The voices of water
Comenius-eTwinning project carried out between Italian, Spanish and Polish schools. The project involved research into the presence of water in human civilization and in different scenarios.
The project also aimed for students to reflect on responsible management of water resources. Each visit to partner schools serves as a stimulus and is efficiently used to give a boost to the project, to get to know partners better, give shape to the various activities and share and present results.
The project was aimed at students aged 16-20. It used a project-based learning methodology and task-based approach with a clear CLIL (art, literature, biology, music, etc.) orientation.
Curriculum integration was evident in all phases of the project. For example, in the Natural and Social Sciences area they studied the different rivers, lakes, canals and seas in Europe, in the Physical Education area they went hiking, arousing interest in sport in nature, in the Music area pupils composed music based on water, in the field of artistic teaching they produced various performances regarding water in the natural environment, in Technology they analysed contamination of aquifers, etc.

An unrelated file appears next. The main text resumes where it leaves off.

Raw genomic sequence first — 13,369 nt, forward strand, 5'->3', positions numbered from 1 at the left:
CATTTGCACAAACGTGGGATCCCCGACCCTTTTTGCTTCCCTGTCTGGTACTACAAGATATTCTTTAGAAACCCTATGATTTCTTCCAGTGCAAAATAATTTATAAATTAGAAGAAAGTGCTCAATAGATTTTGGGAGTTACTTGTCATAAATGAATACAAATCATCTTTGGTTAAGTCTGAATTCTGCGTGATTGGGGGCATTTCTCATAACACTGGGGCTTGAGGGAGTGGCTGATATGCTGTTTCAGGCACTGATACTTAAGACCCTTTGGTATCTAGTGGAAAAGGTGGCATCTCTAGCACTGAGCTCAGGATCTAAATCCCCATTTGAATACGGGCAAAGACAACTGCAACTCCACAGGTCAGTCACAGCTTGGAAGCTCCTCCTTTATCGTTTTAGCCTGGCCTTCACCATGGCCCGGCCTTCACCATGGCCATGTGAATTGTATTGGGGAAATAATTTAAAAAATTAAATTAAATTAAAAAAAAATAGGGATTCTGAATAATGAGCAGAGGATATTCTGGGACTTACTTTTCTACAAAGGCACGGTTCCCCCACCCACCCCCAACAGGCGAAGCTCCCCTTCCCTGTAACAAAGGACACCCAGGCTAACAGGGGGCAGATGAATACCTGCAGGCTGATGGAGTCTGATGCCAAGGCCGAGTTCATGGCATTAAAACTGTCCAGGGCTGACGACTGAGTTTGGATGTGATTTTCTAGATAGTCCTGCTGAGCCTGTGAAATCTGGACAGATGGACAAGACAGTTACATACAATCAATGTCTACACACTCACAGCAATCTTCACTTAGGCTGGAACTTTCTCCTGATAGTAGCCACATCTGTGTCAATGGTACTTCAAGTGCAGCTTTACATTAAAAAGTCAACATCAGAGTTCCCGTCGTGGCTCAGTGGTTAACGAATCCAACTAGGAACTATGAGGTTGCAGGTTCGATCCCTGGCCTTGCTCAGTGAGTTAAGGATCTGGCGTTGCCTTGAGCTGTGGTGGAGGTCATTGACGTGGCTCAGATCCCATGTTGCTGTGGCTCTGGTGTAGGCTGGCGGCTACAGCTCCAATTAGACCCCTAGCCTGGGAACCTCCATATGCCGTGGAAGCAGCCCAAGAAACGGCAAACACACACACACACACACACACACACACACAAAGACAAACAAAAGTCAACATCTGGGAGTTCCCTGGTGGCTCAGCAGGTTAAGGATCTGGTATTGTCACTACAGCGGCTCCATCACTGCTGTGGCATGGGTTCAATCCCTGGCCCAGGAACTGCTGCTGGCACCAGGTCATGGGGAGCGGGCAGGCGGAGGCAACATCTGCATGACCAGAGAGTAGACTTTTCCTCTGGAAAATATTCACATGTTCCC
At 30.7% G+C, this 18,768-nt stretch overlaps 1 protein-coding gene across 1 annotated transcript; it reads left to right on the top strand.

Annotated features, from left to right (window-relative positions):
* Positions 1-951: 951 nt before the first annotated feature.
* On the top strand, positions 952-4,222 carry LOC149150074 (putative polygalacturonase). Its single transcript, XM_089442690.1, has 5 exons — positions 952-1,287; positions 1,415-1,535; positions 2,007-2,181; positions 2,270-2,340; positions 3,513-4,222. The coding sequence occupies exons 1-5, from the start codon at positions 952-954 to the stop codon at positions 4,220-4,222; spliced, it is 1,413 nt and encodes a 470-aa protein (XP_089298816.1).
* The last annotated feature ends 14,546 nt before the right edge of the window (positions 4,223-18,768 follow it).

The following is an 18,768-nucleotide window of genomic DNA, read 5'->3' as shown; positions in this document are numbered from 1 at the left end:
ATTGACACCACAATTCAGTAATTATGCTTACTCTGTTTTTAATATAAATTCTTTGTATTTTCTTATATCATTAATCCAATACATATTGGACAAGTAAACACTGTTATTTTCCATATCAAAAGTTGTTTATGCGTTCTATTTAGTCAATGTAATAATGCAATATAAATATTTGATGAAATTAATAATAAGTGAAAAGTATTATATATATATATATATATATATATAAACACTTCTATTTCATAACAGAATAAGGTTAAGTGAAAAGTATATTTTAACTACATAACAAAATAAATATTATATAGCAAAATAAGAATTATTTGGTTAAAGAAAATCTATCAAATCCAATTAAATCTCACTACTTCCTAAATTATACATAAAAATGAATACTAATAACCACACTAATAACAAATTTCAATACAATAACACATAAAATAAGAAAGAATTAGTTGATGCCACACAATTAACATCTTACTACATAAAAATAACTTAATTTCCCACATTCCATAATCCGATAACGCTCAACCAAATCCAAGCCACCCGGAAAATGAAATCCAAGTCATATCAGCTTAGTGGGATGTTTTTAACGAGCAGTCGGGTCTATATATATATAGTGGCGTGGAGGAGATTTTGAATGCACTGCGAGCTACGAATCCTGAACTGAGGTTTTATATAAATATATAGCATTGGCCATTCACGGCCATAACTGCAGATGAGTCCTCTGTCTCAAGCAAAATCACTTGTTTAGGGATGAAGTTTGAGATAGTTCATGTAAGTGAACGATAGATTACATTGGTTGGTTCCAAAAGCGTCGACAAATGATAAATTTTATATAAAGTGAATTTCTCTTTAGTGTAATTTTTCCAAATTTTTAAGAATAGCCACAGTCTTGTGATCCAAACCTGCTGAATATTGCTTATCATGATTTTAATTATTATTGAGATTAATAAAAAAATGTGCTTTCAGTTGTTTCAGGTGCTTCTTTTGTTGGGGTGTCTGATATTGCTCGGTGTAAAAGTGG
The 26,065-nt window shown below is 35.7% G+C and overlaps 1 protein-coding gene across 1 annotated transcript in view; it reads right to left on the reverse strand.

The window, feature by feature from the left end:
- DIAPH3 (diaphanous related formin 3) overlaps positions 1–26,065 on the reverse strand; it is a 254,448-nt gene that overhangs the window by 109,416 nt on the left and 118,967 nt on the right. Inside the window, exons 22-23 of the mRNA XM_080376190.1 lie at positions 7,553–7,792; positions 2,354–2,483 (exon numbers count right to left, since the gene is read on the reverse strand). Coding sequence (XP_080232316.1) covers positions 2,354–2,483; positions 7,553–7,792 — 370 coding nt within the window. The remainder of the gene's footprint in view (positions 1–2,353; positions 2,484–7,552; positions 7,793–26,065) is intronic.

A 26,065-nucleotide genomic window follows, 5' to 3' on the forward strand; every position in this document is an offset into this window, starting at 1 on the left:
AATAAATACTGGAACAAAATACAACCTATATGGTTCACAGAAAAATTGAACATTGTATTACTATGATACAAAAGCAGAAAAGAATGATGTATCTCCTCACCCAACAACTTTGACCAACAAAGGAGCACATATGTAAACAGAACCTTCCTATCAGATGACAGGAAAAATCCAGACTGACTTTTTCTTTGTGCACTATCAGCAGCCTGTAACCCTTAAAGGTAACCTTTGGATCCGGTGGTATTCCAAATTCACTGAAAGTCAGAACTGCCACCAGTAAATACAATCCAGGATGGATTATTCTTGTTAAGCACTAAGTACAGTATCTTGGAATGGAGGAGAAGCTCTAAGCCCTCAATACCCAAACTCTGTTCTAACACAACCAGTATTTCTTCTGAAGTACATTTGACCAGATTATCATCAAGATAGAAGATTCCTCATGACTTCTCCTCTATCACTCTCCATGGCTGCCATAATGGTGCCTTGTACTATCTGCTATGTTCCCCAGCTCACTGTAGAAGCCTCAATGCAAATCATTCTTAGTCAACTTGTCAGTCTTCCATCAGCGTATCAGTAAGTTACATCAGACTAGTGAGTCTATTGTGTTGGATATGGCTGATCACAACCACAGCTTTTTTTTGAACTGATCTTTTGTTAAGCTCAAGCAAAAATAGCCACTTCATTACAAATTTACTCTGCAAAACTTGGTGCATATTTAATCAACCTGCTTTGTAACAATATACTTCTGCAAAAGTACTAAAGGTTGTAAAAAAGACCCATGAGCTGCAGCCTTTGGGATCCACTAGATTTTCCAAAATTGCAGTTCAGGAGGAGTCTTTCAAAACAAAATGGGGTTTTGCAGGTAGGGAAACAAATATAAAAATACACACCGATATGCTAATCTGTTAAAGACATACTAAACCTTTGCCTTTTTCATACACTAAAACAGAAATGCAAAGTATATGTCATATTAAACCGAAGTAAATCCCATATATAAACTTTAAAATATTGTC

This project-based learning methodology and task-based approach allows students to develop skills and acquire curricular learning of the areas studied. Pupils thus develop competencies in the language field but also work efficiently on other competencies. Spanish and English were used as languages of communication.
Mixed nationality groups were encouraged during the process of research and creation of final products. A logo contest was held, as well as a radio programme, comics, a digital newspaper about different types of mobility, etc. All the work performed is collected on a website like a project catalogue.
At the NSS we’d like to congratulate participating teachers and students for producing an eTwinning project which encourages learning, collaboration and core competencies and, above all, the emotional dimension allowing communicative and intercultural ties beyond the school.
Image Source: TwinSpace and project blog.